Do you like the color of your eyes? Do you wish it was different? Do you wonder what color your children’s eyes will be? Here at Westchester Health, we get these kinds of questions all the time, especially from our younger patients, so we thought we’d create a blog explaining the fascinating subject of eye color.
What makes your eyes the color they are?
There are two main factors that determine your eye color:
1) the amount and pattern of dark brown pigment (called melanin) in the part of your eye called the iris, and
2) the way in which the iris scatters light that passes through the eye. The more important of the two factors is pigment, which is determined by your genes.
It’s all in the genes
Inside the nucleus of your body’s cells are 46 chromosomes, divided into 23 pairs. You inherited one chromosome from each parent to make each pair of your chromosomes.
Chromosomes are made up of strings of DNA called genes. These genes, which also come in pairs, determine the range of characteristics you inherited (hair color, eye color, height, body type, straight or crooked teeth, foot size, and much, much more). Researchers believe that as many as 16 different genes play a role in determining eye color. The two main genes believed to be responsible are OCA2 and HERC2, both of which are part of chromosome 15.
Furthermore, genes are made up of alleles that ultimately determine which particular characteristics you will develop. For most inherited traits, there are generally two alleles. If the two alleles are the same, they are homozygous. If they are different, they are heterozygous.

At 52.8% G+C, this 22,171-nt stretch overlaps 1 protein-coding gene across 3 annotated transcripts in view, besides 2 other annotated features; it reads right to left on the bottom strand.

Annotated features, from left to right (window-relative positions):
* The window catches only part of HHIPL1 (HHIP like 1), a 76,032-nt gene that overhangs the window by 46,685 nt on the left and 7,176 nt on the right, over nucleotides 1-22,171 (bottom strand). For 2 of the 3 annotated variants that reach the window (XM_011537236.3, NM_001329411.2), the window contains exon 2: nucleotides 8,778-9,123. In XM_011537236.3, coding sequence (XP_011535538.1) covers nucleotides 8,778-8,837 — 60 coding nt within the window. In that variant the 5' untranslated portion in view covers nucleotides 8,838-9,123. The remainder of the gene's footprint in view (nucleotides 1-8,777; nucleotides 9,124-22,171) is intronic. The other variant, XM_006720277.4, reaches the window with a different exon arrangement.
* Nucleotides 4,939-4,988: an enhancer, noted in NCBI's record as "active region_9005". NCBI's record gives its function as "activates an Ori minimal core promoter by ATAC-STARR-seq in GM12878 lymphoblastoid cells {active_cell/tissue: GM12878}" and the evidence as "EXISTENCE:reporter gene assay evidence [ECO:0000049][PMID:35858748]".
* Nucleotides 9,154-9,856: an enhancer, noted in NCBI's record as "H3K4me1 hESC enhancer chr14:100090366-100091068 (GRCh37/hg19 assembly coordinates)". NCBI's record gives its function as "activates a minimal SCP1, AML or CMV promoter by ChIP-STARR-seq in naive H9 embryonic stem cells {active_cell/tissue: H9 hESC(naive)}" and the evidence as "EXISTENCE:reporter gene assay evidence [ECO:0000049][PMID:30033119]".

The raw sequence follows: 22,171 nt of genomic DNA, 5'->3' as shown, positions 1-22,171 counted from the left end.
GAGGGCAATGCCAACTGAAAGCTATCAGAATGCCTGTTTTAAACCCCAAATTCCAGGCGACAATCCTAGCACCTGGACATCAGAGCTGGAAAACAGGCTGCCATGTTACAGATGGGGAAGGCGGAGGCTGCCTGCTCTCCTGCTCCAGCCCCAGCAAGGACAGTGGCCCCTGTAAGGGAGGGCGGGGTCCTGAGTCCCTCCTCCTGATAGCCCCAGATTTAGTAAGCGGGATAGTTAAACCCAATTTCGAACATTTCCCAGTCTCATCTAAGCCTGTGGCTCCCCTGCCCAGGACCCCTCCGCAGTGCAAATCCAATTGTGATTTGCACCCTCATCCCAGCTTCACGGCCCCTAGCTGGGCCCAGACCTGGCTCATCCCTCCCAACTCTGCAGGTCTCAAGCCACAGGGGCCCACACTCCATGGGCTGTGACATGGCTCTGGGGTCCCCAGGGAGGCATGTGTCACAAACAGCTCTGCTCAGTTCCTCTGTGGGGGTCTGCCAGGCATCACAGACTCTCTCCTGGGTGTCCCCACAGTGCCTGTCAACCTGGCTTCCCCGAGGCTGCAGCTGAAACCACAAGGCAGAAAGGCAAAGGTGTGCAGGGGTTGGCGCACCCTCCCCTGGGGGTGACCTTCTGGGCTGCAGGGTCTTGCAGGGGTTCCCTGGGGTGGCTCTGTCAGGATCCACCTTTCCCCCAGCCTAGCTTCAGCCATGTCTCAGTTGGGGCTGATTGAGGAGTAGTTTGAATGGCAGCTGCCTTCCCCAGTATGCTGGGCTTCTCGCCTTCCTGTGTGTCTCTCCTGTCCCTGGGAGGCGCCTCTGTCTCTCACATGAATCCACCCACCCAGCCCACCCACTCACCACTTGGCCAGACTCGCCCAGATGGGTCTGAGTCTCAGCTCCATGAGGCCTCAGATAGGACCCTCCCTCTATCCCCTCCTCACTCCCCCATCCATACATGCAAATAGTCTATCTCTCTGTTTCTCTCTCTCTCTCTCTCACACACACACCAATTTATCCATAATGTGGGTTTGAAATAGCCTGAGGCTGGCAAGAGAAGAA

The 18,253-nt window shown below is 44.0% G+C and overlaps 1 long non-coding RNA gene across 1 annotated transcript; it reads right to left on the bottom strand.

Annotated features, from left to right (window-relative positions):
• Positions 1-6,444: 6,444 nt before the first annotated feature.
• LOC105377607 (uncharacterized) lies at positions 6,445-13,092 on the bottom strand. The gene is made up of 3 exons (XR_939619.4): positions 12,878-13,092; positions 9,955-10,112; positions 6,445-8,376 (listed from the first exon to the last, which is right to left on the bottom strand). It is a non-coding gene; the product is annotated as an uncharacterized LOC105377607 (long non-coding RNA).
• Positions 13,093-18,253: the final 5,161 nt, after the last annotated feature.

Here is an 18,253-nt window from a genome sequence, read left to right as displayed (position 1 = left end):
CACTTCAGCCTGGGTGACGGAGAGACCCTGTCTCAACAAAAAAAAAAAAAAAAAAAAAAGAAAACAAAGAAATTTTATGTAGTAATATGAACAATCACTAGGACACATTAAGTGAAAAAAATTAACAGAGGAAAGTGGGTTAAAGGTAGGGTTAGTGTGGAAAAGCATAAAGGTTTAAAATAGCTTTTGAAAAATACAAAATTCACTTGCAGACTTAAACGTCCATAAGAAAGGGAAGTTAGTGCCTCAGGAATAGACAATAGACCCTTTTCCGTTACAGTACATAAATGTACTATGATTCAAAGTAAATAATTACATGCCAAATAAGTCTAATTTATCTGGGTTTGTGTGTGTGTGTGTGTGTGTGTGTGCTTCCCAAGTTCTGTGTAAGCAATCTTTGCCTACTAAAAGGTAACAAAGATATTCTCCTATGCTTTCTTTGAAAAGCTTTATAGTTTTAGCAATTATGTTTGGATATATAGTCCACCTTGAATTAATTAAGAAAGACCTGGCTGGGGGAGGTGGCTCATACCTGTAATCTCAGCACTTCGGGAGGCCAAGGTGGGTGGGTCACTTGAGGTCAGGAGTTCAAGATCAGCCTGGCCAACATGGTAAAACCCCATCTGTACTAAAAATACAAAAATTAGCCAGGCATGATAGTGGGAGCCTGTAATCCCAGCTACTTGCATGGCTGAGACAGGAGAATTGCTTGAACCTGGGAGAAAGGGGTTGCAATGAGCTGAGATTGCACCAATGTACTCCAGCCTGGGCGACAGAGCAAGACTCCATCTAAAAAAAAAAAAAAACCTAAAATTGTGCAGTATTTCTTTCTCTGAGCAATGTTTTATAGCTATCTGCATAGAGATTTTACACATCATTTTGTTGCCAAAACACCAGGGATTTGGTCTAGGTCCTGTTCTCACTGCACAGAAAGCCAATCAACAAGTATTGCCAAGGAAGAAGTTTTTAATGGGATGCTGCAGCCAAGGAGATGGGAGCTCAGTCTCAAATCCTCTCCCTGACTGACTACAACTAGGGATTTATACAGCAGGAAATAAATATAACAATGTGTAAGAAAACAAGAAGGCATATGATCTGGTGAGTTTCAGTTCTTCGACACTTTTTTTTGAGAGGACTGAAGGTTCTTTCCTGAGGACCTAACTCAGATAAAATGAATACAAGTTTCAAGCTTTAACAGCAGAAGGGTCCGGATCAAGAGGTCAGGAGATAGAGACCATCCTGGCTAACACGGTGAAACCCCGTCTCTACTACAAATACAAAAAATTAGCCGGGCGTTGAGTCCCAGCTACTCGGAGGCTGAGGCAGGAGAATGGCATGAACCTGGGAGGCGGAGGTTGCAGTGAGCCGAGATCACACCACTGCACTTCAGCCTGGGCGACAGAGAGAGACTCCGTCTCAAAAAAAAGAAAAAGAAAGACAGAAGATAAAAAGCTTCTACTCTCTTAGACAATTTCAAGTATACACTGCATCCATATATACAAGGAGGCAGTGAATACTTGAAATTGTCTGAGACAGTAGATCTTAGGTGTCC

For each trait, the dominant allele is expressed, while the recessive allele is unexpressed. Recessive alleles are only expressed if there is no dominant allele present.
The alleles for eye color can be separated into blue, green and brown.
- green alleles are dominant over blue alleles
- brown alleles are dominant over both blue and green alleles
- If you received a blue allele and a brown allele, your eye color would be brown because brown is the dominant allele.
- If you have blue eyes, this means you received blue alleles from both parents.
Your genes also determine your eye color by dictating how much (and where) melanin is produced in your iris. The more melanin produced, the darker the eye color will be.
Why are babies’ eyes blue?
Since melanin production does not begin at birth, babies’ eyes appear blue. Their true eye color will be determined over time. It’s usually not until age three that a child’s permanent eye color becomes apparent.
Can your eye color change?
Have you ever noticed how some people’s eyes seem to change color depending on the lighting? That happens because the iris has two layers and sometimes there is pigment in both layers. In people with blue or green eyes, however, the front layer will have very little or no melanin. Depending on the amount and diffraction of light, their eyes may appear to change colors.
What about people with two different eye colors?
This results from a condition called heterochromia, which occurs due to differences in the early stages of their iris development.
Have questions about your eye color? Come see us.
If you’re concerned about the color of your eyes, or are wondering what eye color you might pass on to your children, please call (914) 232-1919 to make an appointment with one of our Westchester Health eye specialists. He/she will answer all your questions and if needed, perform a thorough eye exam to make sure your eyes are healthy. Whenever, wherever you need us, we’re here for you.